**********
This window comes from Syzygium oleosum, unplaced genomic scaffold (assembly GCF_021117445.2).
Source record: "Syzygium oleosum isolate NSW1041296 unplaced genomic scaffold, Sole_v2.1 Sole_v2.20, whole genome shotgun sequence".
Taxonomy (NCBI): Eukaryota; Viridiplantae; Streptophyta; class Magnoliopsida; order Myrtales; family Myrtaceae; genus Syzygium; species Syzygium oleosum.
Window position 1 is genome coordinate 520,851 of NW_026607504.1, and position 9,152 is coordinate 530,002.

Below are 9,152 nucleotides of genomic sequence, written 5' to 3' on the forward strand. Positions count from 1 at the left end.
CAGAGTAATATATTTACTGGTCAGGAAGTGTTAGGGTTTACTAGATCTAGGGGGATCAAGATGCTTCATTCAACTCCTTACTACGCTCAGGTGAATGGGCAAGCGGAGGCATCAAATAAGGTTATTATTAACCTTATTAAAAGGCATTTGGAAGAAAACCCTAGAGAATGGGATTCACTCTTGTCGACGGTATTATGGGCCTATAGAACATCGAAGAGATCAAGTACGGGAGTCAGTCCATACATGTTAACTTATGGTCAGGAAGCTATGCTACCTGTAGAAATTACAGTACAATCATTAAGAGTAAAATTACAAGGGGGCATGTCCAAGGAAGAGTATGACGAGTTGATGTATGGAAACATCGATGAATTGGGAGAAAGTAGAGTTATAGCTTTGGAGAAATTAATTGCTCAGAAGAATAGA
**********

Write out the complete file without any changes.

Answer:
This window comes from Syzygium oleosum, unplaced genomic scaffold (assembly GCF_021117445.2).
Source record: "Syzygium oleosum isolate NSW1041296 unplaced genomic scaffold, Sole_v2.1 Sole_v2.20, whole genome shotgun sequence".
Taxonomy (NCBI): Eukaryota; Viridiplantae; Streptophyta; class Magnoliopsida; order Myrtales; family Myrtaceae; genus Syzygium; species Syzygium oleosum.
Window position 1 is genome coordinate 520,851 of NW_026607504.1, and position 9,152 is coordinate 530,002.

Below are 9,152 nucleotides of genomic sequence, written 5' to 3' on the forward strand. Positions count from 1 at the left end.
CAGAGTAATATATTTACTGGTCAGGAAGTGTTAGGGTTTACTAGATCTAGGGGGATCAAGATGCTTCATTCAACTCCTTACTACGCTCAGGTGAATGGGCAAGCGGAGGCATCAAATAAGGTTATTATTAACCTTATTAAAAGGCATTTGGAAGAAAACCCTAGAGAATGGGATTCACTCTTGTCGACGGTATTATGGGCCTATAGAACATCGAAGAGATCAAGTACGGGAGTCAGTCCATACATGTTAACTTATGGTCAGGAAGCTATGCTACCTGTAGAAATTACAGTACAATCATTAAGAGTAAAATTACAAGGGGGCATGTCCAAGGAAGAGTATGACGAGTTGATGTATGGAAACATCGATGAATTGGGAGAAAGTAGAGTTATAGCTTTGGAGAAATTAATTGCTCAGAAGAATAGA